Originally created 07/17/04

Martha Stewart gets 5 months in prison; appeal expected



NEW YORK -- Domestic icon Martha Stewart was handed a prison term of just five months Friday for lying about a stock sale. After asking the judge for leniency, she emerged defiant from the courthouse to say she was being persecuted and declared, "I'll be back."

"I'm not afraid. Not afraid whatsoever. I'm very sorry it had to come to this," she told a crowd of media and supporters afterward, speaking in a strong voice on the courthouse steps.

Stewart, who was also ordered to serve five months of home confinement and fined $30,000, did win a key victory when U.S. District Court Judge Miriam Goldman Cedarbaum stayed her sentence pending appeal, a process that could last many months.

The sentence was also far less than it could have been. Experts had predicted she would receive 10 to 16 months for her conviction on charges she lied to federal prosecutors about the reason and circumstances surrounding her well-timed sale of stock in ImClone Systems Inc.

In the courtroom, Stewart, 62, projected a much less confident image, appealing in a shaky voice for a reduced sentence and asking the judge to "remember all the good I have done."

"Today is a shameful day. It's shameful for me, for my family and for my company," she said. As she was sentenced, she stood and faced the judge, her jaw tight but otherwise showing little emotion.

But outside the courthouse, Stewart was confident and upbeat. She smiled broadly to the cheers of supporters as she complained that a "small personal matter" had been blown out of proportion.

She even plugged her company's magazine and products, while joking that she didn't mean to make a sales pitch.

"Our magazines are great," she said. "They deserve your support, and whatever happened to me personally shouldn't have any effect whatsoever on the great company Martha Stewart Living Omnimedia."

Shares in the company shot up after the sentence was announced. The stock was up $2.52, or nearly 30 percent, at $11.16 in late-morning trading on the New York Stock Exchange.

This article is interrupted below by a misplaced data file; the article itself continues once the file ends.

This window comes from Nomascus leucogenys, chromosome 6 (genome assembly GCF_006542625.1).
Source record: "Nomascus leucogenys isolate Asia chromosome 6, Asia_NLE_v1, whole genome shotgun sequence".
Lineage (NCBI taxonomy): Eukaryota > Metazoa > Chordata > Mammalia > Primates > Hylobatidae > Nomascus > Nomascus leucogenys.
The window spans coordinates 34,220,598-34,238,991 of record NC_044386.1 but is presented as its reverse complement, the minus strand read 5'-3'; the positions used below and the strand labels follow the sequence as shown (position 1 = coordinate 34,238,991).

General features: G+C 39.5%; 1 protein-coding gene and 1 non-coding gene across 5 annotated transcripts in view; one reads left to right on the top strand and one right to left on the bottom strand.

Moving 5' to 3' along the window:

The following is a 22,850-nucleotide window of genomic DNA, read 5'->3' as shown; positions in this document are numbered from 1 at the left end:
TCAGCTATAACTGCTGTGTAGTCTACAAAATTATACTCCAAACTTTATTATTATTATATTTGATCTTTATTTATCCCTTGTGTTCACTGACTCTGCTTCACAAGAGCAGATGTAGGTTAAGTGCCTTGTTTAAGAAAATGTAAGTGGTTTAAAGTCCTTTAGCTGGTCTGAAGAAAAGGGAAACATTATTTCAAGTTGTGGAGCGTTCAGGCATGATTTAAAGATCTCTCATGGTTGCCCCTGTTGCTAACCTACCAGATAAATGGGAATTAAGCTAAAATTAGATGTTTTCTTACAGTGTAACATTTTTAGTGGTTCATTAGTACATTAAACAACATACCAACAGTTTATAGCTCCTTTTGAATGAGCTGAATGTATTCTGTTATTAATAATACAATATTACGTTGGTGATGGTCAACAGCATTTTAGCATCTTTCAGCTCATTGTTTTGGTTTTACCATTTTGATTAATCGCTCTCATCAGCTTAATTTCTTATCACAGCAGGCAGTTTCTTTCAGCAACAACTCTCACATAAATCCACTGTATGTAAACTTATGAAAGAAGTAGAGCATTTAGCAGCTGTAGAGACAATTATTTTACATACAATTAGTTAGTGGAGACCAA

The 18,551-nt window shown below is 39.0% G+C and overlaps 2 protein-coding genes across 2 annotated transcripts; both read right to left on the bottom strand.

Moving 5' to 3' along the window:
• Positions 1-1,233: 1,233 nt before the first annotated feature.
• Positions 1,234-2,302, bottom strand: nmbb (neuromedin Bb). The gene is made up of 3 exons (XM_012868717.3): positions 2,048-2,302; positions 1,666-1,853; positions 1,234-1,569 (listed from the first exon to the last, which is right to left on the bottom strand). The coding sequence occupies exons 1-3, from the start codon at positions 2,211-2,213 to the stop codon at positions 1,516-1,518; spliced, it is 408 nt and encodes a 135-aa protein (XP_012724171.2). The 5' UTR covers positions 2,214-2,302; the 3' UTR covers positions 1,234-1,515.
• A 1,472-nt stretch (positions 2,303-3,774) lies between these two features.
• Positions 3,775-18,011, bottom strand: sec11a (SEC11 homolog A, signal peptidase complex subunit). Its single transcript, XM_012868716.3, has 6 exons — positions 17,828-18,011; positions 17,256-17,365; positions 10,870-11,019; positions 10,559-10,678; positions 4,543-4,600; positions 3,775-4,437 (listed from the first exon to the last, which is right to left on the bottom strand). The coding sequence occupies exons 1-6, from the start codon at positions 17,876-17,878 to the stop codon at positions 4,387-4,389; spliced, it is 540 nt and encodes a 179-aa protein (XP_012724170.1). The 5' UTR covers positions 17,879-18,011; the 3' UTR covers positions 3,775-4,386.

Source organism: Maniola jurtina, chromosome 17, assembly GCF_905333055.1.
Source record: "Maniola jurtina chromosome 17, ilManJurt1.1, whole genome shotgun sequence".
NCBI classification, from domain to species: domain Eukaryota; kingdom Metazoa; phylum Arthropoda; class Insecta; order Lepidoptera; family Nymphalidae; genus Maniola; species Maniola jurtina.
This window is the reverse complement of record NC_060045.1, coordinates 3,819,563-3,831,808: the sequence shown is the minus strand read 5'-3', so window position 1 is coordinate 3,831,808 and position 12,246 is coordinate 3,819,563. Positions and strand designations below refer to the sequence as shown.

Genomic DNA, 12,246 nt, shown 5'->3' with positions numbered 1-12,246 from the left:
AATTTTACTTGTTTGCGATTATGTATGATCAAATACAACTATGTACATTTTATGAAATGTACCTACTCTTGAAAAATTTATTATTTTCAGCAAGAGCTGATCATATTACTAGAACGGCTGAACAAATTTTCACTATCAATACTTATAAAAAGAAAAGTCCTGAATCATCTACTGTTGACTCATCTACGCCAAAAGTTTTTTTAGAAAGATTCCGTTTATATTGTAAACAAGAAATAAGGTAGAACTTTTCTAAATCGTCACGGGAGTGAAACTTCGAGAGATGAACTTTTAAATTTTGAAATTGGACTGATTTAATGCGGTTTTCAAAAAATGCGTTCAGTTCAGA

Cedarbaum granted a defense request to recommend to prison officials that Stewart be assigned to a minimum-security federal prison in Danbury, Conn., close to her home in Westport.

During home confinement, which Stewart said she plans to serve at her home in Bedford, N.Y., the judge said she would consider waiving a typical provision that the detainee wear an electronic monitoring bracelet.

Cedarbaum did reject a defense request to send Stewart to a halfway house rather than prison, noting that "lying to government agencies during the course of an investigation is a very serious matter."

But the judge said she was imposing the lowest sentence she could under federal sentencing guidelines. "I believe that you have suffered, and will continue to suffer, enough," Cedarbaum said.

Prosecutor Karen Patton Seymour had argued for a heavier sentence.

"Ms. Stewart is asking for leniency far beyond what ordinary people who are convicted of these crimes would receive under the sentencing guidelines," she said.

The jail term was the latest blow for Stewart, once the CEO of a $1 billion media empire. After her 2003 indictment, she resigned as head of Martha Stewart Living Omnimedia Inc. And following her conviction, she surrendered her seat on its board.

Yet her fall from grace did little to hurt her standing among her fans. In the final weeks before Stewart's sentencing, hundreds of well-wishers sent letters to the judge asking for mercy.

Former Merrill Lynch & Co. stockbroker Peter Bacanovic, who was convicted along with Stewart of lying about the 2001 stock sale, was scheduled to be sentenced later Friday.